What are the duties of the liquidator ?
Whether designated in a will, or appointed by the heirs, the liquidator’s duties are very much the same as those of an executor.
Who are the heirs/legatees ?
These are the recipients of the patrimony of the deceased; its beneficiaries. These individuals can also be referred to as successors.
What is a tutor ?
Those who have the care of a minor child. Legally, this will be the parents while they are alive. But the last surviving parent has the right to appoint a tutor. If property is devolved upon a minor child, then the tutor(s) will manage the property in the child’s interest. If a trust is established, then the trustee will function as the tutor as regards the minor’s interest in that trust. Known as a custodian (and more commonly as a “guardian”) elsewhere in Canada.
What is the Probate process in Quebec and what are the Fees ?
In Quebec, the probate process applies only to holographic wills, and those made before witnesses. It takes the following course:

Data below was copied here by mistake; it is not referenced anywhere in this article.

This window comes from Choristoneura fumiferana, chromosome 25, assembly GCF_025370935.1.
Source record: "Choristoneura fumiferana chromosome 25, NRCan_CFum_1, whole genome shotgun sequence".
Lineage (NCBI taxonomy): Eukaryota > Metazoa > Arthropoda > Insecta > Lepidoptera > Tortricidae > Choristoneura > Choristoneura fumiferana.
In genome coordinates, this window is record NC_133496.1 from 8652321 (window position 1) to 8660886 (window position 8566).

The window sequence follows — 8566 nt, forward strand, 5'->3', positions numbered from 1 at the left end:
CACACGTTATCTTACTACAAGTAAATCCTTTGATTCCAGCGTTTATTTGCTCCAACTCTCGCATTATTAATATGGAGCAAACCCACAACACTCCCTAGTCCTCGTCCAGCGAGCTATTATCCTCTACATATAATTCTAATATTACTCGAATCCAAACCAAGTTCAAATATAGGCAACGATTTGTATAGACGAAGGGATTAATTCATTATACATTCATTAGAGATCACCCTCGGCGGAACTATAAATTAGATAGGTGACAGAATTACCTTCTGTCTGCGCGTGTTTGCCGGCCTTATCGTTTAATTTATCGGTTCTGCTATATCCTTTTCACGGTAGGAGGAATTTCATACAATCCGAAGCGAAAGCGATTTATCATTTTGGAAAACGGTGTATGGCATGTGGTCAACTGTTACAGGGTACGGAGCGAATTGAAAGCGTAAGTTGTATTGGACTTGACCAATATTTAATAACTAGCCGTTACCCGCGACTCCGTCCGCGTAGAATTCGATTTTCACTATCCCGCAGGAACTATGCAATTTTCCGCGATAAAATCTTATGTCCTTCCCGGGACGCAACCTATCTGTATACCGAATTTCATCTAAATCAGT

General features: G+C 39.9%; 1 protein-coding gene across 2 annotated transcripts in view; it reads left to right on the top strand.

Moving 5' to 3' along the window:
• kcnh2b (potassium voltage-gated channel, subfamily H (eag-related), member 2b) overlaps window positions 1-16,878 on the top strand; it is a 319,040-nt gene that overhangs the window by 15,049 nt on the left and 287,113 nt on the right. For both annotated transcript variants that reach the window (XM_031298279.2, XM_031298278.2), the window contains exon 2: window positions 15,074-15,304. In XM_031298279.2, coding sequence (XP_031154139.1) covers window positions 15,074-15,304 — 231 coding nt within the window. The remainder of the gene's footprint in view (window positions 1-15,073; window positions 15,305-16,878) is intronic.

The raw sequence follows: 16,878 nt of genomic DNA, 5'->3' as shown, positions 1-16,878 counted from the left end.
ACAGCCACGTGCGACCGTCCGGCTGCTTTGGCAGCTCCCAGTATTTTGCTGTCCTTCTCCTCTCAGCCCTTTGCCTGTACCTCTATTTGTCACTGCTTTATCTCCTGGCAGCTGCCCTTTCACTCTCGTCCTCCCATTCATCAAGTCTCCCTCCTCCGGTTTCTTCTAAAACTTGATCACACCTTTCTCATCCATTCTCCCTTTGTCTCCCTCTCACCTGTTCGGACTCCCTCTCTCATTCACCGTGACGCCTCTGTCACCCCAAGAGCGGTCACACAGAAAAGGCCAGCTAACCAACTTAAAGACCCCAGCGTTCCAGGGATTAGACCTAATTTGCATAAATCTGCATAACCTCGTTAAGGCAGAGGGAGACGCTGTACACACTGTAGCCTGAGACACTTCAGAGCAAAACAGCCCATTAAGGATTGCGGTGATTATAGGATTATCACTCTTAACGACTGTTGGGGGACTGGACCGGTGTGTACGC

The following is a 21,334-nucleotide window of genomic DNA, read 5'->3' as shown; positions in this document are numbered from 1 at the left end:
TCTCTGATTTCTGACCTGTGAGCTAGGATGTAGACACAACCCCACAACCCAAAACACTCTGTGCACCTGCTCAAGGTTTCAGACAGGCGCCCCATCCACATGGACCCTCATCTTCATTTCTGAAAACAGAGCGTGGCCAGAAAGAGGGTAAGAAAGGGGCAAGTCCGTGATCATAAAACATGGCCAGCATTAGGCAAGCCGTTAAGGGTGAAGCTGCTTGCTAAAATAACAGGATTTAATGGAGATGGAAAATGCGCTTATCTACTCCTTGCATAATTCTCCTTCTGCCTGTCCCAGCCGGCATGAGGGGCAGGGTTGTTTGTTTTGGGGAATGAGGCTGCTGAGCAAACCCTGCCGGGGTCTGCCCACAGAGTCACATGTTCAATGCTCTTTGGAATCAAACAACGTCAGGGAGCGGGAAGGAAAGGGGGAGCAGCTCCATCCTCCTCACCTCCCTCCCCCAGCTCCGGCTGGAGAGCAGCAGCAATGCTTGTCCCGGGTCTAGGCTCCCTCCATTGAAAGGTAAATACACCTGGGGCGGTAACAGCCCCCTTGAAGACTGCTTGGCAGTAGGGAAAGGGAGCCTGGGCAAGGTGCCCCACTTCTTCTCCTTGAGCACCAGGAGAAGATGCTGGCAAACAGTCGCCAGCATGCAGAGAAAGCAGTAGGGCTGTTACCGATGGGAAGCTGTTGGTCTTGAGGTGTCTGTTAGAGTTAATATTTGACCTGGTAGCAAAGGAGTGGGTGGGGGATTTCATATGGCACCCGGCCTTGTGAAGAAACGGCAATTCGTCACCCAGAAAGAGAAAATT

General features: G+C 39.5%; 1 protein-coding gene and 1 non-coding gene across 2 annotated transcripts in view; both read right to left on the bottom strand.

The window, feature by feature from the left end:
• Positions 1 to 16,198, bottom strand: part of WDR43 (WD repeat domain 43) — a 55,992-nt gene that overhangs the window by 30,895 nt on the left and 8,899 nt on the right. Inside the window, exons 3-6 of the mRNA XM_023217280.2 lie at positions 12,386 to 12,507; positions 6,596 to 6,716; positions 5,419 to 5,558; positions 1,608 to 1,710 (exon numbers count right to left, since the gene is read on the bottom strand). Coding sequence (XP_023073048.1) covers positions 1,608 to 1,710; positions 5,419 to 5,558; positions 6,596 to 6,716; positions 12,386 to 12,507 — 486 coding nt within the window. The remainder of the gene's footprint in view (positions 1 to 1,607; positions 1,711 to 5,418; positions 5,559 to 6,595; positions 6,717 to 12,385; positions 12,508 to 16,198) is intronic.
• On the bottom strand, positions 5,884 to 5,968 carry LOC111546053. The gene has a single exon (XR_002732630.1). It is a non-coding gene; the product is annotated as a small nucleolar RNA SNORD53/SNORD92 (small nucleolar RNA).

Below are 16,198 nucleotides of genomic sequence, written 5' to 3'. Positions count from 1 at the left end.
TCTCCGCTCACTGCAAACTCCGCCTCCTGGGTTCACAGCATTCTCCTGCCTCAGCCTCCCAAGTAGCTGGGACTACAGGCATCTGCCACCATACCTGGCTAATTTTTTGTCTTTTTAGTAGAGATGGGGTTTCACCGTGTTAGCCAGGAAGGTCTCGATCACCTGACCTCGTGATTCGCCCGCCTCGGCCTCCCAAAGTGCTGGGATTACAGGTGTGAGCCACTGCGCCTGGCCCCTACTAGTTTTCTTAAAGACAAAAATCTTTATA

1) The existence of a will is publicized, and is recorded in the Superior Court of the province. The Court establishes that, on the surface, the will appears to be valid, and can issue certified true copies.
2) The liquidator must catalogue all of the deceased’s personal and moveable property, producing an inventory of the succession. This is a legal requirement, which the liquidator can avoid only with the approval of all the heirs and successors.
3) Having made the inventory, a notification is published identifying the deceased and advising interested parties (e.g.; someone with a claim against the succession) where they may review the list.
4) If the heirs have directed the liquidator not to create an inventory of the succession, then they become liable for the debts of the succession, even to the extent that the claims against the succession exceed its assets.